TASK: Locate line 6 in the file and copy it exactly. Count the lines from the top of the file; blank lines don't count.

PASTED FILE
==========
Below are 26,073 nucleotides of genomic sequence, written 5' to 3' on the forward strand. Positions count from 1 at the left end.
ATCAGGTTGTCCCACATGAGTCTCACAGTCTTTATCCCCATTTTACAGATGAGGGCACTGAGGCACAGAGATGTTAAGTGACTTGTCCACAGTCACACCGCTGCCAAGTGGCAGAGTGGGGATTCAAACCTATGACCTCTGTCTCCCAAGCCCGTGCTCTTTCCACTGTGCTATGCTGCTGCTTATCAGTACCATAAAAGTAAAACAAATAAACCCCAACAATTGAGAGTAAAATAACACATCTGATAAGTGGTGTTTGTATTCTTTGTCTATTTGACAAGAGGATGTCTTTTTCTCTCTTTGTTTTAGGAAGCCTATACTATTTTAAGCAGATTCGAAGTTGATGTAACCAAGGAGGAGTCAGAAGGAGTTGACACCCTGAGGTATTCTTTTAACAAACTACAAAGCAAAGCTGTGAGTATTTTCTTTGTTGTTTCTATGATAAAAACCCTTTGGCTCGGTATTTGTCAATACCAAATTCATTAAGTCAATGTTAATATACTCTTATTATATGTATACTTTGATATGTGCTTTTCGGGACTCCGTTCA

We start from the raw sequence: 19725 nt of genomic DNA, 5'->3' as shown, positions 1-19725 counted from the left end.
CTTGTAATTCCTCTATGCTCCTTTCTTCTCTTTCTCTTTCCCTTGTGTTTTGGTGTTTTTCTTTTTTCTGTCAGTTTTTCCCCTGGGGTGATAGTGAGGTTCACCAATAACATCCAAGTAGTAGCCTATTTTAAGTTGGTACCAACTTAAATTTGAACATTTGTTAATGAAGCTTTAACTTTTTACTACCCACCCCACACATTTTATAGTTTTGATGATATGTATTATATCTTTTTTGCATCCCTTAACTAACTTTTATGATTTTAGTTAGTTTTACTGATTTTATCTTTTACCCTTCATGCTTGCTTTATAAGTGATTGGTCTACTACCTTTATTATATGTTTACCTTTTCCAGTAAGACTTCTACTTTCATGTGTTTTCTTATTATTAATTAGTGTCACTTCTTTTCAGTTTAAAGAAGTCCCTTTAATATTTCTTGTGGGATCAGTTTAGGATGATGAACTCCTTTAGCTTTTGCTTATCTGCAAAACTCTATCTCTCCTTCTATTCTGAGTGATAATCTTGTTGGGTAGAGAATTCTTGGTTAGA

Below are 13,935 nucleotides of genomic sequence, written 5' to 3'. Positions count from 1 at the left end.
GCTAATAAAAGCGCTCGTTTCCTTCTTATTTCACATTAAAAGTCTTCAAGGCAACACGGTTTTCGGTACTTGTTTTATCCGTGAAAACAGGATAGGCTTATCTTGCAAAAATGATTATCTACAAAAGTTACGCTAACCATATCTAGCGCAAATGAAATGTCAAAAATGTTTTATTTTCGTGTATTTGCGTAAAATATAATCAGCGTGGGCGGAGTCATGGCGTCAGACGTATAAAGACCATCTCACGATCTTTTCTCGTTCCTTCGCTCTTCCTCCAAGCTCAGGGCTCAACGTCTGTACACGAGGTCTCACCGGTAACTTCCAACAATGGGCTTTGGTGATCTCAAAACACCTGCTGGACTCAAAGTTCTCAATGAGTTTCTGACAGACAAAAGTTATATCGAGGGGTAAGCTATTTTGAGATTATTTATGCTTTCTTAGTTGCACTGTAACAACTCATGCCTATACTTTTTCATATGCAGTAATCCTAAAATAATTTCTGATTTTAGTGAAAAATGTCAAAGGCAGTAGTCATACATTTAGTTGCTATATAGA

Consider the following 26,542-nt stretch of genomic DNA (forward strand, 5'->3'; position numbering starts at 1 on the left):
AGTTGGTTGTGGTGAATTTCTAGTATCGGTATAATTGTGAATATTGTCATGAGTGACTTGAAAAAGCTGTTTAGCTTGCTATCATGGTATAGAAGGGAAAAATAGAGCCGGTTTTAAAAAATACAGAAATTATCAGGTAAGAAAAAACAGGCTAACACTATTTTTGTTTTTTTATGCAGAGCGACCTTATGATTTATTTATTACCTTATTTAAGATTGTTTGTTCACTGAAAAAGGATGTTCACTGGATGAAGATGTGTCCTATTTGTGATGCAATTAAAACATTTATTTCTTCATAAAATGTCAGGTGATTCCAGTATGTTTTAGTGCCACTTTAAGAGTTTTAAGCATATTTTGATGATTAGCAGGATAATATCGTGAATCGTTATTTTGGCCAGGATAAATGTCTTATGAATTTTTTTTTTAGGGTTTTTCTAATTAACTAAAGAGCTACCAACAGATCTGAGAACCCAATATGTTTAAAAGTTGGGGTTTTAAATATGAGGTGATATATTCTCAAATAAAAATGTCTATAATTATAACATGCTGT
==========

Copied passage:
GCTAATAAAAGCGCTCGTTTCCTTCTTATTTCACATTAAAAGTCTTCAAGGCAACACGGTTTTCGGTACTTGTTTTATCCGTGAAAACAGGATAGGCTTATCTTGCAAAAATGATTATCTACAAAAGTTACGCTAACCATATCTAGCGCAAATGAAATGTCAAAAATGTTTTATTTTCGTGTATTTGCGTAAAATATAATCAGCGTGGGCGGAGTCATGGCGTCAGACGTATAAAGACCATCTCACGATCTTTTCTCGTTCCTTCGCTCTTCCTCCAAGCTCAGGGCTCAACGTCTGTACACGAGGTCTCACCGGTAACTTCCAACAATGGGCTTTGGTGATCTCAAAACACCTGCTGGACTCAAAGTTCTCAATGAGTTTCTGACAGACAAAAGTTATATCGAGGGGTAAGCTATTTTGAGATTATTTATGCTTTCTTAGTTGCACTGTAACAACTCATGCCTATACTTTTTCATATGCAGTAATCCTAAAATAATTTCTGATTTTAGTGAAAAATGTCAAAGGCAGTAGTCATACATTTAGTTGCTATATAGA